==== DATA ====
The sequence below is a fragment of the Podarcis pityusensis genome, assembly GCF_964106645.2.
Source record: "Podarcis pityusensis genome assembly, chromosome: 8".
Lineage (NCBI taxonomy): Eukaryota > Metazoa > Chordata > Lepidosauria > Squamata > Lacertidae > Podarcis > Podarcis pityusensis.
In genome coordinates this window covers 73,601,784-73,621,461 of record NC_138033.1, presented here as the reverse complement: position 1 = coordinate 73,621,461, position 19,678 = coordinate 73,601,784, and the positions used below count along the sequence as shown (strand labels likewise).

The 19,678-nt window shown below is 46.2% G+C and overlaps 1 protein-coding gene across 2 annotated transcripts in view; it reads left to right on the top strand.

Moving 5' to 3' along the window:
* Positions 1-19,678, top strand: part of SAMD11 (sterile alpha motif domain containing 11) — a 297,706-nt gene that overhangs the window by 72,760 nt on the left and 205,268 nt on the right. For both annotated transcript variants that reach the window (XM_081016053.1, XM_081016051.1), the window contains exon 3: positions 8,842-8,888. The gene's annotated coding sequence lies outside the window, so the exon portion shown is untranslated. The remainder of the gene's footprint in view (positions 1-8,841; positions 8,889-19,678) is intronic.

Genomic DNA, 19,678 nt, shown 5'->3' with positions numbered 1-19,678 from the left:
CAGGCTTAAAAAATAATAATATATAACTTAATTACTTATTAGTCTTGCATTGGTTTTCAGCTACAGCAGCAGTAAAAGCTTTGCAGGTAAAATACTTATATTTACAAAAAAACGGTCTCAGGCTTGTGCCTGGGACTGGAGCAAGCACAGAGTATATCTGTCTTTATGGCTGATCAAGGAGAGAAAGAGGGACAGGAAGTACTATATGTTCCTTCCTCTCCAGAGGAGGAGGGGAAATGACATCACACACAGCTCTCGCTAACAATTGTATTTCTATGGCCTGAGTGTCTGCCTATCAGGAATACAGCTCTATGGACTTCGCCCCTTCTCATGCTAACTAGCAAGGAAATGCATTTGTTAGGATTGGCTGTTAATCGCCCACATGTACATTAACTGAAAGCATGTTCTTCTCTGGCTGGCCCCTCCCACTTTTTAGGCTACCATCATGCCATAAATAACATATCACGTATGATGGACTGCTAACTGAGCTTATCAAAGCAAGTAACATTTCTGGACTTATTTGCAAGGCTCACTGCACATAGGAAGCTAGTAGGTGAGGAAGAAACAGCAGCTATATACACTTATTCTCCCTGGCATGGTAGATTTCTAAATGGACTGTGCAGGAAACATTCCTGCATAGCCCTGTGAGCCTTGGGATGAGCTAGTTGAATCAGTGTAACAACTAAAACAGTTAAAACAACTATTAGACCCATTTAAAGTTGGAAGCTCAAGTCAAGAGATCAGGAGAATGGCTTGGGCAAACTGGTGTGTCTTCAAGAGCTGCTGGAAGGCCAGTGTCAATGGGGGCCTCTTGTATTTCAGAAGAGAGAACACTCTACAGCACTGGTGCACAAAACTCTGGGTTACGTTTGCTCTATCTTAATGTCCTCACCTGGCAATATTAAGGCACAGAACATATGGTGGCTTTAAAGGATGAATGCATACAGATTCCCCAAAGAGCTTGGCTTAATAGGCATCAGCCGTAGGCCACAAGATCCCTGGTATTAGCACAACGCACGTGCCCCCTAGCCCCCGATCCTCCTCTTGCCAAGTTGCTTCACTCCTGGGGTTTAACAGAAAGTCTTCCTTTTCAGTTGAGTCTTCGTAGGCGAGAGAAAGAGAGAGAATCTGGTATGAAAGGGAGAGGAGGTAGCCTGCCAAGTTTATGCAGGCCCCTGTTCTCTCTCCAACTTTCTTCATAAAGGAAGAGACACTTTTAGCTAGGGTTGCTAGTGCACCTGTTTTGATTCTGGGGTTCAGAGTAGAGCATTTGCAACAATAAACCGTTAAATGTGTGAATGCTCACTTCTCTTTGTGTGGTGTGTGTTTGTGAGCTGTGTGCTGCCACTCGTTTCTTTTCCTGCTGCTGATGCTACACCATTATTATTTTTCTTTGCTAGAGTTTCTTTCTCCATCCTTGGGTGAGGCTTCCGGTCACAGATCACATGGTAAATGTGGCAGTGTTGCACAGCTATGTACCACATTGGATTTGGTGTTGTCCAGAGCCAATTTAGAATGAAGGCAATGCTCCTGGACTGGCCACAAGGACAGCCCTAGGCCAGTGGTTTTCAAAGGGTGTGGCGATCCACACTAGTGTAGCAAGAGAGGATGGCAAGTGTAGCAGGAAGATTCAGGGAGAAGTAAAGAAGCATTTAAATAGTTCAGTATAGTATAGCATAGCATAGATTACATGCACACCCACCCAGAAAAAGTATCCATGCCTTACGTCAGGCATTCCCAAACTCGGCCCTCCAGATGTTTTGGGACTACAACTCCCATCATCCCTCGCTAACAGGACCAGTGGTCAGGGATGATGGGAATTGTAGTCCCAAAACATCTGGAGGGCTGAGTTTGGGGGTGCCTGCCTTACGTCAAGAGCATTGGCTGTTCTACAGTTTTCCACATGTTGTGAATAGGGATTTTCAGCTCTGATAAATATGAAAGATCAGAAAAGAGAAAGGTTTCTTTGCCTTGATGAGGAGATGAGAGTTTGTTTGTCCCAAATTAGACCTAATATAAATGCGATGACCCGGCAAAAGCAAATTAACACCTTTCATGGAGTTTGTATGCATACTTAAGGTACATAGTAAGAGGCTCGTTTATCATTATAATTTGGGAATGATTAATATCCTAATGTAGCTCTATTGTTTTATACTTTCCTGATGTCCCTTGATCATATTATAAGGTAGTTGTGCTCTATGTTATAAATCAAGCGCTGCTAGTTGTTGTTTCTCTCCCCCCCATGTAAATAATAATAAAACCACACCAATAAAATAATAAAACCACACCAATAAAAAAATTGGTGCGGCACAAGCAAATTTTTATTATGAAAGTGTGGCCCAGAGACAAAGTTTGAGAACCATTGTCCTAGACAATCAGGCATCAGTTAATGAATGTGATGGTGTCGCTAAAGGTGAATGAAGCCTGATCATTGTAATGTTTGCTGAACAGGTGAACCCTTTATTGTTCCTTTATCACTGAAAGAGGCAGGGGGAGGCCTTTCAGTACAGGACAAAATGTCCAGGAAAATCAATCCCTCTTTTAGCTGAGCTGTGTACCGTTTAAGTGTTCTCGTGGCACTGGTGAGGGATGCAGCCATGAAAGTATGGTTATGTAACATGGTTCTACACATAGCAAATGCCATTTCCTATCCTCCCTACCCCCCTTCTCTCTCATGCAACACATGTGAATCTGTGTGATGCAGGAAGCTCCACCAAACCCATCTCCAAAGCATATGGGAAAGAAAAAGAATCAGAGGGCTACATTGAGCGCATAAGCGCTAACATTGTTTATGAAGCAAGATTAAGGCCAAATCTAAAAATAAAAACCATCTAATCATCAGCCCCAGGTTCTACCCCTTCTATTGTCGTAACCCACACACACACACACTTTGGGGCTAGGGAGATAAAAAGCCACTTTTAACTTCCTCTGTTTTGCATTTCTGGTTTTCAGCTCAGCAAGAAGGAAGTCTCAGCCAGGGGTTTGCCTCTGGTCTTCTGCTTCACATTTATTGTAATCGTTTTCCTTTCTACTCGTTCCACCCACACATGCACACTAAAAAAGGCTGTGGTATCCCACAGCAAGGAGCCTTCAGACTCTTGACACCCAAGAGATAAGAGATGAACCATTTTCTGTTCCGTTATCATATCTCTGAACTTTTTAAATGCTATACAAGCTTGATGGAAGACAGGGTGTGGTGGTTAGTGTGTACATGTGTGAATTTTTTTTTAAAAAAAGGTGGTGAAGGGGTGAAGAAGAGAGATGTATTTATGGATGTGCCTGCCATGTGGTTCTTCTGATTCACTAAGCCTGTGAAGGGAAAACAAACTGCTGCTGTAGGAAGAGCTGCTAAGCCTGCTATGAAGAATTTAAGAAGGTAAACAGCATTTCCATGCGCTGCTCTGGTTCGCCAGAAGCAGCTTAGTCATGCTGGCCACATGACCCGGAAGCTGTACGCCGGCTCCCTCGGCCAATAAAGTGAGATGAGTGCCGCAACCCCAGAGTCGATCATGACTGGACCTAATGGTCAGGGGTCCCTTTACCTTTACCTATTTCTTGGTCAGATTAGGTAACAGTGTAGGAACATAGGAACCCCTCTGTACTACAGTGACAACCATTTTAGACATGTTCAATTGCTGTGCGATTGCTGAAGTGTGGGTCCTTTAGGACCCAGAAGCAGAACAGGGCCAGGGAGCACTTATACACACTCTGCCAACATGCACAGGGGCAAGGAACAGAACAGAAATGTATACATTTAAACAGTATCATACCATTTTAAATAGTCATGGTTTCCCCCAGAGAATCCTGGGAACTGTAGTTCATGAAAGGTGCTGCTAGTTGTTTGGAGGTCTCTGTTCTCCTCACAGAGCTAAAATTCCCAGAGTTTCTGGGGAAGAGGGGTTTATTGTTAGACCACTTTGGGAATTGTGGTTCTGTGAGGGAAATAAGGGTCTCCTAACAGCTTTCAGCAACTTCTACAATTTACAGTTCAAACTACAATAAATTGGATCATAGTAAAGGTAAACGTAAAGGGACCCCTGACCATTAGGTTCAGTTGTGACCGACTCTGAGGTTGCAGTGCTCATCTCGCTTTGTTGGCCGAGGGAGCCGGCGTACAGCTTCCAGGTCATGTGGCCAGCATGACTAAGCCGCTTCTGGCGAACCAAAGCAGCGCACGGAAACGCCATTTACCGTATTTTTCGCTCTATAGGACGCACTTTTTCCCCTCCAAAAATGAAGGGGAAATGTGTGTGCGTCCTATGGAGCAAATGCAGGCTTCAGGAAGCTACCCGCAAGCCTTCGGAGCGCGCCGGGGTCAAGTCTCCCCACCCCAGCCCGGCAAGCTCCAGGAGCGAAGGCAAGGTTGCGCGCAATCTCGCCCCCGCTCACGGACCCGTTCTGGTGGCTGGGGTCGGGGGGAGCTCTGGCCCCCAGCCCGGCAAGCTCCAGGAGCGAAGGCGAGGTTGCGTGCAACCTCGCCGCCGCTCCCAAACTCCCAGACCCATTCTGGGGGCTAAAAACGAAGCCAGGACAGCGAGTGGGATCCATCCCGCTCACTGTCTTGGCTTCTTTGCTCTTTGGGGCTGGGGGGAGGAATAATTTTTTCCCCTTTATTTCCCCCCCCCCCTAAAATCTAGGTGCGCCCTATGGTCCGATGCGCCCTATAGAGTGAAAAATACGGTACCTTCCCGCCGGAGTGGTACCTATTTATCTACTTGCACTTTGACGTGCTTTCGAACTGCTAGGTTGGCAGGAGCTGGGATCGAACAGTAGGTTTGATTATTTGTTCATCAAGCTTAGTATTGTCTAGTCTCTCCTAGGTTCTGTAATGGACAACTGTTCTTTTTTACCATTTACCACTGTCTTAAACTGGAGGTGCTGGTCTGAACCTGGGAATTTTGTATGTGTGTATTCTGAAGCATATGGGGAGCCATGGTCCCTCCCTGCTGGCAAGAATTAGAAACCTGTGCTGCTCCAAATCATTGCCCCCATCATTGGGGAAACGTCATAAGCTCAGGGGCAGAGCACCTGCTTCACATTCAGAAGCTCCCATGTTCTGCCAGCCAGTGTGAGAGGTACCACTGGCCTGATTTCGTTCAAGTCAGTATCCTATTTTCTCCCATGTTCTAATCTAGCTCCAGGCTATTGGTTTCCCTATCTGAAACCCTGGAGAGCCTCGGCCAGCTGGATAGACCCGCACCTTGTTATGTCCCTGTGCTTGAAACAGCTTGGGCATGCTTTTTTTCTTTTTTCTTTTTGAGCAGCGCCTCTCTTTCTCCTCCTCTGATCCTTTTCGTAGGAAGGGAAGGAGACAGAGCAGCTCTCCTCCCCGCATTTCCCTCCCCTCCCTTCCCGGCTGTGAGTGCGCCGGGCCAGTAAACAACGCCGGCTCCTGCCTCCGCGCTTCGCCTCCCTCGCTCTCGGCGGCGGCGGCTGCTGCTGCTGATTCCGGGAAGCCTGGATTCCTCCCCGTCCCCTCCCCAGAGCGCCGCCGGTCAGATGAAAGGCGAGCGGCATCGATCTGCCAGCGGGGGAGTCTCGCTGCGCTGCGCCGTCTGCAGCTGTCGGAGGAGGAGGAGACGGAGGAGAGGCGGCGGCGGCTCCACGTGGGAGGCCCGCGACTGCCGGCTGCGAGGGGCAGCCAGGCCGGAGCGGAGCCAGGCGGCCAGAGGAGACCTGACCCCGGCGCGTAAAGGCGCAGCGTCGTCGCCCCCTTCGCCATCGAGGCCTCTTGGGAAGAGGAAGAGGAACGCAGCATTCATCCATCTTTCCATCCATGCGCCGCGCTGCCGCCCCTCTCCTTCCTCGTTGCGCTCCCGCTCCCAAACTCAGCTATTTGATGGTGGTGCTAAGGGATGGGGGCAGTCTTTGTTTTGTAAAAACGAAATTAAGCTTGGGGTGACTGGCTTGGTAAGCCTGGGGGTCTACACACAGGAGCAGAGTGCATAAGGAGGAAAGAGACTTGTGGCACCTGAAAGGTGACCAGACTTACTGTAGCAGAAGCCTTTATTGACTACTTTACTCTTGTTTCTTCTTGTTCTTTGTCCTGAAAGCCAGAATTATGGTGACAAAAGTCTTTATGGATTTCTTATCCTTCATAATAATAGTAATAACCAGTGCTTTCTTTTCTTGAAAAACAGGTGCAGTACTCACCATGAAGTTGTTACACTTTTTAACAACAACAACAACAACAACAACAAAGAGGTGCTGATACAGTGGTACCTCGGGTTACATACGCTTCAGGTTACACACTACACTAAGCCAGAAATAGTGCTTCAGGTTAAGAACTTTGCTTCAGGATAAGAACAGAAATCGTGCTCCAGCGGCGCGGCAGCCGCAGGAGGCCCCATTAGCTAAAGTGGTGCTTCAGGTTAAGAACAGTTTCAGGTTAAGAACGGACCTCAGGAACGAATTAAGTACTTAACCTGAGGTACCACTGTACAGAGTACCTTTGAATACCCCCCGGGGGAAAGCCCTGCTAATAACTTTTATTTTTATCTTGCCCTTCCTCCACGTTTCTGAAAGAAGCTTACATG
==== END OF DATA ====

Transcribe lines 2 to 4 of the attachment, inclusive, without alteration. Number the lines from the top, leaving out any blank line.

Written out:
Source record: "Podarcis pityusensis genome assembly, chromosome: 8".
Lineage (NCBI taxonomy): Eukaryota > Metazoa > Chordata > Lepidosauria > Squamata > Lacertidae > Podarcis > Podarcis pityusensis.
In genome coordinates this window covers 73,601,784-73,621,461 of record NC_138033.1, presented here as the reverse complement: position 1 = coordinate 73,621,461, position 19,678 = coordinate 73,601,784, and the positions used below count along the sequence as shown (strand labels likewise).